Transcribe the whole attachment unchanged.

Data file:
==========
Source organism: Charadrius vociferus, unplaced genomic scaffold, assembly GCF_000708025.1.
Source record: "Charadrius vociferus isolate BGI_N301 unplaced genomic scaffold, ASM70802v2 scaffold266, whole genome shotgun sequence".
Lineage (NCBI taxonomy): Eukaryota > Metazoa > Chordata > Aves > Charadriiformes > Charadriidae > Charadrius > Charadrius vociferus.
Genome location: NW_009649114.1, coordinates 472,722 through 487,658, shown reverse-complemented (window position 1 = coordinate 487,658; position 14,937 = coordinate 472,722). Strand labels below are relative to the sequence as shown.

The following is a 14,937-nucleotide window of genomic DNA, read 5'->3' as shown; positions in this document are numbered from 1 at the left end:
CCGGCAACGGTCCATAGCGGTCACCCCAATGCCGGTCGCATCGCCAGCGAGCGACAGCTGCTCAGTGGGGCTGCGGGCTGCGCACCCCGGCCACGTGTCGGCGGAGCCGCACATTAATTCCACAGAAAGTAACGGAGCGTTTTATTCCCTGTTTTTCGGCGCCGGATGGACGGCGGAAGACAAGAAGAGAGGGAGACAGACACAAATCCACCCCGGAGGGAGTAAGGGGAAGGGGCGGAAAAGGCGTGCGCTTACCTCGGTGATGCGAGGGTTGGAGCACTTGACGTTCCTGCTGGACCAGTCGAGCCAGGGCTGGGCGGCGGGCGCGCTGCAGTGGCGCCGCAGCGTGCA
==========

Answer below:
Source organism: Charadrius vociferus, unplaced genomic scaffold, assembly GCF_000708025.1.
Source record: "Charadrius vociferus isolate BGI_N301 unplaced genomic scaffold, ASM70802v2 scaffold266, whole genome shotgun sequence".
Lineage (NCBI taxonomy): Eukaryota > Metazoa > Chordata > Aves > Charadriiformes > Charadriidae > Charadrius > Charadrius vociferus.
Genome location: NW_009649114.1, coordinates 472,722 through 487,658, shown reverse-complemented (window position 1 = coordinate 487,658; position 14,937 = coordinate 472,722). Strand labels below are relative to the sequence as shown.

The following is a 14,937-nucleotide window of genomic DNA, read 5'->3' as shown; positions in this document are numbered from 1 at the left end:
CCGGCAACGGTCCATAGCGGTCACCCCAATGCCGGTCGCATCGCCAGCGAGCGACAGCTGCTCAGTGGGGCTGCGGGCTGCGCACCCCGGCCACGTGTCGGCGGAGCCGCACATTAATTCCACAGAAAGTAACGGAGCGTTTTATTCCCTGTTTTTCGGCGCCGGATGGACGGCGGAAGACAAGAAGAGAGGGAGACAGACACAAATCCACCCCGGAGGGAGTAAGGGGAAGGGGCGGAAAAGGCGTGCGCTTACCTCGGTGATGCGAGGGTTGGAGCACTTGACGTTCCTGCTGGACCAGTCGAGCCAGGGCTGGGCGGCGGGCGCGCTGCAGTGGCGCCGCAGCGTGCA